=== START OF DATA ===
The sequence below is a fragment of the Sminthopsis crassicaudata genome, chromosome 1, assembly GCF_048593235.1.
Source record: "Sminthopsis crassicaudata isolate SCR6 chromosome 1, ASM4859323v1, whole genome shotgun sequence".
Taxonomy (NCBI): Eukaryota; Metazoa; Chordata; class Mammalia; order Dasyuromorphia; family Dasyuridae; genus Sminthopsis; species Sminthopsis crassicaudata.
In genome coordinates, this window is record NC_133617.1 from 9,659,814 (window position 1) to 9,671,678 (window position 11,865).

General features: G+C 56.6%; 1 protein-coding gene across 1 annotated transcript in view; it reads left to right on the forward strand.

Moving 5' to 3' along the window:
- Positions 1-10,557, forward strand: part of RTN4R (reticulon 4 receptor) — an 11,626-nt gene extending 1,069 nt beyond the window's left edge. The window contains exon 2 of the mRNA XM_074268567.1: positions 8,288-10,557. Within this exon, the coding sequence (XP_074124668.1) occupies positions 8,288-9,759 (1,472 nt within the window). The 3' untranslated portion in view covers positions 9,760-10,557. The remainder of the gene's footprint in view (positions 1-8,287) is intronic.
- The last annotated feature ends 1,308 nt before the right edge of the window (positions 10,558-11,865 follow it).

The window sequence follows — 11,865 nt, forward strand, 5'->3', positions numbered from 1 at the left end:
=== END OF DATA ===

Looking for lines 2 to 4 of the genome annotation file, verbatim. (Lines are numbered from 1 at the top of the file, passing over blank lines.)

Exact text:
Source record: "Sminthopsis crassicaudata isolate SCR6 chromosome 1, ASM4859323v1, whole genome shotgun sequence".
Taxonomy (NCBI): Eukaryota; Metazoa; Chordata; class Mammalia; order Dasyuromorphia; family Dasyuridae; genus Sminthopsis; species Sminthopsis crassicaudata.
In genome coordinates, this window is record NC_133617.1 from 9,659,814 (window position 1) to 9,671,678 (window position 11,865).